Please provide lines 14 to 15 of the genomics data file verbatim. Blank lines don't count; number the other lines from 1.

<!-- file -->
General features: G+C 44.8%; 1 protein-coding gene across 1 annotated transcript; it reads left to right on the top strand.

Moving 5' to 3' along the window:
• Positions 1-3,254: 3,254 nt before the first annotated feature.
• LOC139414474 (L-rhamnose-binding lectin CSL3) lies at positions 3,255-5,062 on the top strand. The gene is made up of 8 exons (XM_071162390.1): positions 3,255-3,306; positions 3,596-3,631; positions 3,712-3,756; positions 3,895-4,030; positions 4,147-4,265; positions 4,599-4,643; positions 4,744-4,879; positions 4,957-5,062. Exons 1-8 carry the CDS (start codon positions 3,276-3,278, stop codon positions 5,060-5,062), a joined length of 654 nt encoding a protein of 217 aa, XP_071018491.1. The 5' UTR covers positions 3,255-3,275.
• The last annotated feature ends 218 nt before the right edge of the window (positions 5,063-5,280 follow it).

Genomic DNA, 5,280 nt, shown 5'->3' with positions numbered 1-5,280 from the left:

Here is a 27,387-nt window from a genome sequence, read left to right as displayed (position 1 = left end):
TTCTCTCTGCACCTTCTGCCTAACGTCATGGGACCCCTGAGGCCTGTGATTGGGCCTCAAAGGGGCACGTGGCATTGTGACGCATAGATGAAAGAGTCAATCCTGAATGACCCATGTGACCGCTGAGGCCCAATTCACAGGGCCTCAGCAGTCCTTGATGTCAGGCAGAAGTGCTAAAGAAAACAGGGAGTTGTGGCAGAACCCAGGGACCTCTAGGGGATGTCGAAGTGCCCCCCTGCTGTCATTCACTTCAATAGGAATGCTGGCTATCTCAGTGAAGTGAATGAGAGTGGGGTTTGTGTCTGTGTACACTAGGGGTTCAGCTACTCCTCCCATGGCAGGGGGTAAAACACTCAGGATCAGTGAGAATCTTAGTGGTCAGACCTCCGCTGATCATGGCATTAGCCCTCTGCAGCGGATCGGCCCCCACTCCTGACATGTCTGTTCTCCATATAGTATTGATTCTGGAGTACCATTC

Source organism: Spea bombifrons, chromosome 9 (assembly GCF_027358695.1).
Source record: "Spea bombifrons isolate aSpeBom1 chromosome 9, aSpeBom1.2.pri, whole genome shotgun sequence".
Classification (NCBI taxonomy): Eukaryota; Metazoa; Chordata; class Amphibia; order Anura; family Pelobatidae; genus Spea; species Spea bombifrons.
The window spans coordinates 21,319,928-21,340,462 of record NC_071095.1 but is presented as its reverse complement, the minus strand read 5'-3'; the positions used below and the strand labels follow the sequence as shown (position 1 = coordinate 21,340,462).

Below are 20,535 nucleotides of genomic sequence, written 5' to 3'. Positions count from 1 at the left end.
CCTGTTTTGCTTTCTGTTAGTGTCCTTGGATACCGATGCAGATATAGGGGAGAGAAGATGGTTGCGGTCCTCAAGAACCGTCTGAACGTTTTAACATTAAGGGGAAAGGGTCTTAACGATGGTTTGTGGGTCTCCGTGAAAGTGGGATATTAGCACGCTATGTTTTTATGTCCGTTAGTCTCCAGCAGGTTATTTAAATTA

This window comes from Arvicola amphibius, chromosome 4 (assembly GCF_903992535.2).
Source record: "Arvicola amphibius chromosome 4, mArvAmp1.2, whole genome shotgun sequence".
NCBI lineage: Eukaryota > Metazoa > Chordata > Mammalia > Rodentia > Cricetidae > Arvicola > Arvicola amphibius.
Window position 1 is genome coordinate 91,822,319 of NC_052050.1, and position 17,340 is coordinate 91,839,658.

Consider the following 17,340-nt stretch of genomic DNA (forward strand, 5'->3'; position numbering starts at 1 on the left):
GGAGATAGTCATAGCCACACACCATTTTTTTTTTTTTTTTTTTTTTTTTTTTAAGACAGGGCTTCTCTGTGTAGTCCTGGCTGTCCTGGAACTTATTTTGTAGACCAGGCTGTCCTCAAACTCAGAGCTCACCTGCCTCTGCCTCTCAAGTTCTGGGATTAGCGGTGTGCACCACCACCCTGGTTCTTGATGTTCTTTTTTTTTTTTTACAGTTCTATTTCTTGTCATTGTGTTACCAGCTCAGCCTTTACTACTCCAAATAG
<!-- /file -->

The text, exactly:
CCTGTTTTGCTTTCTGTTAGTGTCCTTGGATACCGATGCAGATATAGGGGAGAGAAGATGGTTGCGGTCCTCAAGAACCGTCTGAACGTTTTAACATTAAGGGGAAAGGGTCTTAACGATGGTTTGTGGGTCTCCGTGAAAGTGGGATATTAGCACGCTATGTTTTTATGTCCGTTAGTCTCCAGCAGGTTATTTAAATTA

This window comes from Arvicola amphibius, chromosome 4 (assembly GCF_903992535.2).